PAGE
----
Zig-zagged in The Last Story. There are two enemy humanoid races, the Gurak and the Reptids. Both of them are intelligent beings, but the Gurak are revealed to have the classic orc's Freudian Excuse of being a formerly peaceful race who were persecuted and driven to barbarism by the mean old humans, and eventually reconcile and form a truce with them. The Reptids, however, are never portrayed as anything but chaotic evil XP fodder.
Set up, but then subverted in Ultima VI. The kingdom of Britannia is attacked by a race of demonic-looking Gargoyles, who have a lot of stereotypically "evil" trappings, and your character is sent out to stop them...only to eventually find out that they're not evil at all, and are simply trying to fulfill a prophecy that could save their dying civilization, which has been in peril ever since The Avatar broke into one of their temples, slaughtered a bunch of their citizens and stole their holy text. Ultima creator Richard Garriot even stated that subverting this trope was the entire point of the game.
The Grineer are a justified example: a genetically engineered Slave Race with high strength, high obedience and low intelligence designed for hard labor (strong enough to do the job, obedient enough to stay in line and dumb enough to not question the status quo) repurposed into soldiers, whom, after some serious case of Mistreatment-Induced Betrayal, decided to takeover the solar system, became an army of degenerating clones, strong enough to use heavy armor and weapons, obedient enough to follow orders without and dumb enough not question why they're doing that, and what few were smart enough to question the status quo either got executed, or found a way to join the Steel Meridian, a group of Defector from Decadence who help the helpless.
The Orokin, the ones who originally created the Grineer, were rotten to the core. They ruined the Origin System, enslaved everyone else, regularly kidnapped children to gain immortality through Grand Theft Me, created the warframes through torture, created the Tenno through more torture, and used both to clean up their own messes. By the time of the games, the only Orokin alive are the Twin Queens of the Grineer, who demonstrate that they have learned absolutely nothing after centuries and multiple slave rebellions, and Ballas, the affable and personable scientific mind behind the Warframes, who sold out the Orokin Empire and the Tenno to the Sentients, twisted a veteran soldier into a Warframe and made him kill his own son, and stole the Lotus.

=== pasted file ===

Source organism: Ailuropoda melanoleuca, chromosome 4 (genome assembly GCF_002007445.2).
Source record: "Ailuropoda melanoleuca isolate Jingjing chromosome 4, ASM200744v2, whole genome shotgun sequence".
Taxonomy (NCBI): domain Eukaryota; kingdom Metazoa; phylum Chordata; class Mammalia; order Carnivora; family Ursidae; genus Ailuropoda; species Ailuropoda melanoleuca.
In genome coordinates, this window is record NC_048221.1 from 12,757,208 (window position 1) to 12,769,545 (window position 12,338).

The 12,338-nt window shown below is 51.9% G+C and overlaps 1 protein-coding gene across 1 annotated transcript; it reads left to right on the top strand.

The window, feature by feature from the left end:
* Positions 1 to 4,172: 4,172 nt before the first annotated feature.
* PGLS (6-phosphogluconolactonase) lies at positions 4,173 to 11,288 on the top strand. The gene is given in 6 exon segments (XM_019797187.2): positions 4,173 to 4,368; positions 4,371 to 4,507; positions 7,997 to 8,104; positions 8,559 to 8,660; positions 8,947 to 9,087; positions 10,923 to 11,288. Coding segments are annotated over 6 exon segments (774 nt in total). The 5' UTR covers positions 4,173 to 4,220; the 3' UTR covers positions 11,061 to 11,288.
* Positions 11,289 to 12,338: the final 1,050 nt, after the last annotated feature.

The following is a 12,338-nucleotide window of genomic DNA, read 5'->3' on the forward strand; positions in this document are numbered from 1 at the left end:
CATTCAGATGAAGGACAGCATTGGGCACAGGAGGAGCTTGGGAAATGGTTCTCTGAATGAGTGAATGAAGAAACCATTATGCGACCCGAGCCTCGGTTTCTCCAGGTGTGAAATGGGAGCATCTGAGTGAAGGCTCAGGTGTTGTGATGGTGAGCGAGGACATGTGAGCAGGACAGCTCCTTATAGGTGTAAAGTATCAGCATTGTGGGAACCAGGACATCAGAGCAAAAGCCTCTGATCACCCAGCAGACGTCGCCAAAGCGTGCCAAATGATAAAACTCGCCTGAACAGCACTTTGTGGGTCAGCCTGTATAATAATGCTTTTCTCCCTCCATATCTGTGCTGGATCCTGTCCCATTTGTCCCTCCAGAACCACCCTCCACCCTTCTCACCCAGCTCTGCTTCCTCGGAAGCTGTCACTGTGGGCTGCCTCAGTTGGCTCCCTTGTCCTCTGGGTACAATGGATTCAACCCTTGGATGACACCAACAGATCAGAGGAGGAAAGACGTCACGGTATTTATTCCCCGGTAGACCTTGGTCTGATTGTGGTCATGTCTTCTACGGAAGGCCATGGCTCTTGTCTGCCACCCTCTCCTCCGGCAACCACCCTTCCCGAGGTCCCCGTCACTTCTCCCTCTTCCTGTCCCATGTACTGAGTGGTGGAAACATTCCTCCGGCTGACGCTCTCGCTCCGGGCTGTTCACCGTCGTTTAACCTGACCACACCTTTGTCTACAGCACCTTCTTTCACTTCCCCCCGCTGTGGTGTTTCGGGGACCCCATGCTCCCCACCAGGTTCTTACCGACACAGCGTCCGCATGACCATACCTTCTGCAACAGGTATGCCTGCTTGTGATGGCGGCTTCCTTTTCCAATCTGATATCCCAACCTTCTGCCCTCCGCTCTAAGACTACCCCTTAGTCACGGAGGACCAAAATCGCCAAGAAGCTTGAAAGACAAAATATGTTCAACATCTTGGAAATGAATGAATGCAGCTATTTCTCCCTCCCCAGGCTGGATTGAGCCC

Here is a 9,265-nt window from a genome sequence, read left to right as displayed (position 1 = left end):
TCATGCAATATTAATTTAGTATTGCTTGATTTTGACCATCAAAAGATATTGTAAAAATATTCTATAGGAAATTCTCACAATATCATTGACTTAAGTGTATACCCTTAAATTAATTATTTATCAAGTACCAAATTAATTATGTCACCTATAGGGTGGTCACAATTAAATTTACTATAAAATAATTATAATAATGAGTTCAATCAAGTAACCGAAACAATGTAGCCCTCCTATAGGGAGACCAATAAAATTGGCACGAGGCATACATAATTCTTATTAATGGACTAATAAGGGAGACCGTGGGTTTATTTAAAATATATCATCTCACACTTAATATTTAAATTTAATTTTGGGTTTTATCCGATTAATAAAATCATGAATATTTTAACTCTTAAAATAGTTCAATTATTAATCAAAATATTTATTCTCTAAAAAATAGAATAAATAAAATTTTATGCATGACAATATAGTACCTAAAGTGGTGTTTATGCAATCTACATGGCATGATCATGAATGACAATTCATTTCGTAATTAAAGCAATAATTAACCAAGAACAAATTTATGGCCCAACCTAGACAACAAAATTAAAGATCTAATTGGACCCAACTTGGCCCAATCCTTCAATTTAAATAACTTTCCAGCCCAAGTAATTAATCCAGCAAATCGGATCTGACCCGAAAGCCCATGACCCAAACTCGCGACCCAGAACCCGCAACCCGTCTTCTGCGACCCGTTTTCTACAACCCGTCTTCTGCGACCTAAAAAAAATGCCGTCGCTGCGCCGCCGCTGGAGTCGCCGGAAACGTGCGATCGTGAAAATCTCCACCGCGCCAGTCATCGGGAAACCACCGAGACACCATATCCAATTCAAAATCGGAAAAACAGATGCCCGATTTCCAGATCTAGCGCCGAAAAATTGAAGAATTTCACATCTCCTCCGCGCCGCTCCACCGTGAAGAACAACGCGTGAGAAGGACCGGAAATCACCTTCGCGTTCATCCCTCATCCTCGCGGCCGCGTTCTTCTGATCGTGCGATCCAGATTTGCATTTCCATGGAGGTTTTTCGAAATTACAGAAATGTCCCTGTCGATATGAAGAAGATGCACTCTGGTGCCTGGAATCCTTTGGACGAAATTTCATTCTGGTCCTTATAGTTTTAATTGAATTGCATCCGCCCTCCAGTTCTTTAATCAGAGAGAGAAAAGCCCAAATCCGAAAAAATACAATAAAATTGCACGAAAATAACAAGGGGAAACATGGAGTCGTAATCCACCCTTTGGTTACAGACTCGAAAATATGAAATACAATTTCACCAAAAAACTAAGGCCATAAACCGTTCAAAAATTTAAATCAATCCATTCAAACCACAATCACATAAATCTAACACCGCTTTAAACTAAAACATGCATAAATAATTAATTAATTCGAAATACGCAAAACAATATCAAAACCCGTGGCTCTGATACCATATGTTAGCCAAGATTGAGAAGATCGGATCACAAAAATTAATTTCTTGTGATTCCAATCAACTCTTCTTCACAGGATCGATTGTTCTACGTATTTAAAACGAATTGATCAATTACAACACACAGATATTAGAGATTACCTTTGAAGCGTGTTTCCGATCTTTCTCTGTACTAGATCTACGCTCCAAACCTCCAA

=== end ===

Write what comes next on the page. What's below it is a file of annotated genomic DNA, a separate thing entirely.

Star Wars: The Old Republic averts this for the Sith. Most are irredeemably evil and those who aren't often defect to the Jedi, but especially later on you meet several who wholeheartedly embrace the sith code but reject the more Ax-Crazy traits of their fellows (it helps that the more crazy or evil have by that point killed themselves off). A Light Side Inquisitor or Warrior in particular can enthusiastically quote sith dogma while still being the more heroic character in their story.
Nocturne: Rebirth has the Devil class of monsters, which seem to be obsessed with destroying any human settlements they can find to the point of considering it a mission. This is because the Abusive Precursors of the setting mentally programmed them to act as an army against an opposing country. Unfortunately, the Devils can't distinguish between sides and just target humans on instinct, resulting in the destruction of both countries. The only exceptions are the three vampiric Ancestors, who start as Blank Slates.
Moshi Monsters has a group of evil creatures called Glumps. Justified in that they're created to serve the villains.
The bandits in Borderlands, as they live solely to fight, eat, and cause all kinds of ruckus. Many of them are abandoned personnel from various corporations and have been rendered violently insane as a result. More dignified characters, heroic and villainous alike, tend to think little of them as cannon fodder and/or target practice. They take a sinister turn in Borderlands 3, being united under a single banner and serving the more ambitious Calypso Twins.
Unlike the morally-grey Octarians, Splatoon lore makes it clear that the Salmonids are largely instinct-driven monsters who are more interested in supping on delicious Inkling and Octoling flesh than anything else, and are the nearest thing the setting has to classic "orcs". The Golden Ones are, from some indications, somewhat more intelligent than the others and act as leaders (and can do things like negotiate with the Octarians), but they still have no interest in communicating with Inkling-kind and are as given to mindless, bloodthirsty frenzy under certain conditions as any of their fellows.
In Fire Emblem: Three Houses, the number of "those who slither in the dark" members/Agarthans you meet who aren't trying to kill you and wipe out humanity can be counted on one hand, if you make a fist.